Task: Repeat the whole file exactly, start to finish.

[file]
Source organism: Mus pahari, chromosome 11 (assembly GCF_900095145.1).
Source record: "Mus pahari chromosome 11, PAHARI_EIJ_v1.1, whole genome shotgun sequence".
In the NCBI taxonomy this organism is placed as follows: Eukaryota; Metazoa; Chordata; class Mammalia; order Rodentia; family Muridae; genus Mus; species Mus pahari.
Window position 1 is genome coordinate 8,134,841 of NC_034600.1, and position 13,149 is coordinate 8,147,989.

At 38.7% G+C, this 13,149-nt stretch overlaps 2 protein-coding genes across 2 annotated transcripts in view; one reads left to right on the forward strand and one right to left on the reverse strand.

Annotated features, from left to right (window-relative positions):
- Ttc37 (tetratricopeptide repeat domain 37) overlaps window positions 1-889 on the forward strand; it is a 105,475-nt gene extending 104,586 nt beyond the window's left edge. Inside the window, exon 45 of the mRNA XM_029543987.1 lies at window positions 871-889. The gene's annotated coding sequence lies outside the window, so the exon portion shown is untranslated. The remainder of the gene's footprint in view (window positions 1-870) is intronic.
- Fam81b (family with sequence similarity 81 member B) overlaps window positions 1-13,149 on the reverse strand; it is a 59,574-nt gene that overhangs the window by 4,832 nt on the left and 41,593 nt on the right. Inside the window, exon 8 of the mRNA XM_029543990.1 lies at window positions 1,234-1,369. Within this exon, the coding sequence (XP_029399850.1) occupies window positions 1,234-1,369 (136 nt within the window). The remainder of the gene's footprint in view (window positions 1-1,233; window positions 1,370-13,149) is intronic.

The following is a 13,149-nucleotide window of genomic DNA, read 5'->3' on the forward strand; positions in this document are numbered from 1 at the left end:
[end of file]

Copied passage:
Source organism: Mus pahari, chromosome 11 (assembly GCF_900095145.1).
Source record: "Mus pahari chromosome 11, PAHARI_EIJ_v1.1, whole genome shotgun sequence".
In the NCBI taxonomy this organism is placed as follows: Eukaryota; Metazoa; Chordata; class Mammalia; order Rodentia; family Muridae; genus Mus; species Mus pahari.
Window position 1 is genome coordinate 8,134,841 of NC_034600.1, and position 13,149 is coordinate 8,147,989.

At 38.7% G+C, this 13,149-nt stretch overlaps 2 protein-coding genes across 2 annotated transcripts in view; one reads left to right on the forward strand and one right to left on the reverse strand.

Annotated features, from left to right (window-relative positions):
- Ttc37 (tetratricopeptide repeat domain 37) overlaps window positions 1-889 on the forward strand; it is a 105,475-nt gene extending 104,586 nt beyond the window's left edge. Inside the window, exon 45 of the mRNA XM_029543987.1 lies at window positions 871-889. The gene's annotated coding sequence lies outside the window, so the exon portion shown is untranslated. The remainder of the gene's footprint in view (window positions 1-870) is intronic.
- Fam81b (family with sequence similarity 81 member B) overlaps window positions 1-13,149 on the reverse strand; it is a 59,574-nt gene that overhangs the window by 4,832 nt on the left and 41,593 nt on the right. Inside the window, exon 8 of the mRNA XM_029543990.1 lies at window positions 1,234-1,369. Within this exon, the coding sequence (XP_029399850.1) occupies window positions 1,234-1,369 (136 nt within the window). The remainder of the gene's footprint in view (window positions 1-1,233; window positions 1,370-13,149) is intronic.

The following is a 13,149-nucleotide window of genomic DNA, read 5'->3' on the forward strand; positions in this document are numbered from 1 at the left end: